Though EEG devices designed for brain training are proliferating, many experts are skeptical about the effectiveness of using what amounts to games and gamified exercises to improve your brain’s performance. The Stanford Center on Longevity and the Berlin Max Planck Institute for Human Development last year asked leading cognitive psychologists and neuroscientists for their opinion on “brain games.” The consensus of the group was that claims promoting brain games are often exaggerated, and the performance gains that are experienced aren’t always lasting. The experts noted that “there is little evidence that playing brain games improves underlying broad cognitive abilities, or that it enables one to better navigate a complex realm of everyday life.”
Transcrancial direct current stimulation
While EEG-enabled headsets passively monitor your brain’s activity with the aim of using brain training or games to help you improve, wearables using other techniques take a more active approach to optimizing your mood or performance. Foc.us recently unveiled Moovs, a $100 headset that uses small amounts of electrical current to improve wearers’ focus, memory, and performance in video games. The headset uses a technology called transcranial direct current stimulation (tDCS), which targets the prefrontal cortex with electrical shocks ranging from 0.1mA to 2.0mA. Moovs, in particular, targets the areas of the brain that Foc.us cofounder Michael Oxley tells VentureBeat’s Dan Crawley are used for higher functions like image recognition and memory, skills on which gamers, especially competitive ones, rely.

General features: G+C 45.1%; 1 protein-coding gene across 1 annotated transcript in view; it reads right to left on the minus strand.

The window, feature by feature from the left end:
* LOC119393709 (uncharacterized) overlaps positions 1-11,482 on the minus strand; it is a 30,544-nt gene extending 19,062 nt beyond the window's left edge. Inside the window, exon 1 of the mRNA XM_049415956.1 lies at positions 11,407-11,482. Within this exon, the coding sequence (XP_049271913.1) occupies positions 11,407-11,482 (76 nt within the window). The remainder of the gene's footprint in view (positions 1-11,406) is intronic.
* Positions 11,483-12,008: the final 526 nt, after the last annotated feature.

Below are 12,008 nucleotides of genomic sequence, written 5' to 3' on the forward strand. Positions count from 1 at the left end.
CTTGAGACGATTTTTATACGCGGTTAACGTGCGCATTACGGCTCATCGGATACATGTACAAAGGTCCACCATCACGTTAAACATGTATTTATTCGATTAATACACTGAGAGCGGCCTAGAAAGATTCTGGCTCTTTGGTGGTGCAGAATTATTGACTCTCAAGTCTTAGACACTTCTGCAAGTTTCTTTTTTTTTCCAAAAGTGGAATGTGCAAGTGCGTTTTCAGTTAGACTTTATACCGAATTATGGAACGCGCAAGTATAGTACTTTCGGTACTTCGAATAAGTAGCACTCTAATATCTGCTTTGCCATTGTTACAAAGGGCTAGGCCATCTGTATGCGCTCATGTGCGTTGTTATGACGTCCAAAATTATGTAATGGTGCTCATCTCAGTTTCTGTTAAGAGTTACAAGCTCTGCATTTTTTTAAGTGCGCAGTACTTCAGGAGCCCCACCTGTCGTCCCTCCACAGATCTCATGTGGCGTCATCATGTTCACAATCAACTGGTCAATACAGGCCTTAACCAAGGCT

Crawley notes that over the past decade, numerous studies have discussed the benefits of tDCS, which has the potential to boost memory, problem-solving skills, and even mathematical performance. While the United States Air Force uses tDCS to cut pilot training time in half, some studies deny that the method offers any real benefits, and recent literature from the University of North Carolina claims that the usage of tDCS has a detrimental effect on IQ scores.
Another new device, a $299 headset from Thync that claims to enable users to shift their mood, builds on both tDCS and another technique called transcutaneous electrical nerve stimulation (TENS), which uses electric current to stimulate nerves via electrodes applied to the skin. Thync calls its technology neurosignaling and claims that it activates specific cranial and peripheral nerves to help wearers shift into a state of calm or give them a boost of energy within minutes of putting on the headset.
Though Thync has garnered some interest and attention at its headset’s launch, reports are divided as to whether its technology actually works. According to Newsweek’s Eilish O’Gara, while Thync’s website says that its “low-risk transdermal neurostimulation device” has been tested in single-blind and double-blind placebo-controlled studies on more than 3,500 users without significant side effects, others have raised questions about the device’s effectiveness or safety. Emiliana Simon-Thomas, science director of the Greater Good Science Center at the University of California at Berkeley, pointed to the possibility of negative, long-term side effects. TechCrunch’s Kyle Russell tested the device and found its Calm vibe so potent that he found it difficult to construct a coherent question for Thync’s staff, and Buzzfeed’s Stephanie M. Lee said it caused her head to throb and ache.
But many reviewers have had positive experiences without side effects; Gizmag’s Will Shanklin described Thync as a “safe, digital version of drugs,” and said that while effective, the electrical pulses didn’t hurt or feel uncomfortable. It’s hard to tell what you should believe because accounts of the effectiveness of the device necessarily rely on subjective experience. The same goes for most of the brain-sensing or influencing wearables on the market. Depending on whose account you read, they seem to have a lot of potential, but for now, the technology is largely unproven.